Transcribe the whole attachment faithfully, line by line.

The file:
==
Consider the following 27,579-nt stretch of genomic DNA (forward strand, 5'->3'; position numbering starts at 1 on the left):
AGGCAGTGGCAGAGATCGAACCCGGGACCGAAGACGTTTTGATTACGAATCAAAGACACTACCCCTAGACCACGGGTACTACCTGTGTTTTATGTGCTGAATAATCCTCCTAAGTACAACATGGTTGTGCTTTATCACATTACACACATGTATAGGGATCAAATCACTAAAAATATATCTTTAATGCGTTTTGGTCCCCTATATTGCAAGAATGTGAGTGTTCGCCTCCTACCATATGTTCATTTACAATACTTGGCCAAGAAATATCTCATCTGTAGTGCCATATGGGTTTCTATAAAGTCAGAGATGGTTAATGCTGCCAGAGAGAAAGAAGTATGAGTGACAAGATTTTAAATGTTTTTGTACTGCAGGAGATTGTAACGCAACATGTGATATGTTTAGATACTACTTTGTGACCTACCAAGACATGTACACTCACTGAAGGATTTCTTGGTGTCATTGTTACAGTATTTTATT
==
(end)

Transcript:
Consider the following 27,579-nt stretch of genomic DNA (forward strand, 5'->3'; position numbering starts at 1 on the left):
AGGCAGTGGCAGAGATCGAACCCGGGACCGAAGACGTTTTGATTACGAATCAAAGACACTACCCCTAGACCACGGGTACTACCTGTGTTTTATGTGCTGAATAATCCTCCTAAGTACAACATGGTTGTGCTTTATCACATTACACACATGTATAGGGATCAAATCACTAAAAATATATCTTTAATGCGTTTTGGTCCCCTATATTGCAAGAATGTGAGTGTTCGCCTCCTACCATATGTTCATTTACAATACTTGGCCAAGAAATATCTCATCTGTAGTGCCATATGGGTTTCTATAAAGTCAGAGATGGTTAATGCTGCCAGAGAGAAAGAAGTATGAGTGACAAGATTTTAAATGTTTTTGTACTGCAGGAGATTGTAACGCAACATGTGATATGTTTAGATACTACTTTGTGACCTACCAAGACATGTACACTCACTGAAGGATTTCTTGGTGTCATTGTTACAGTATTTTATT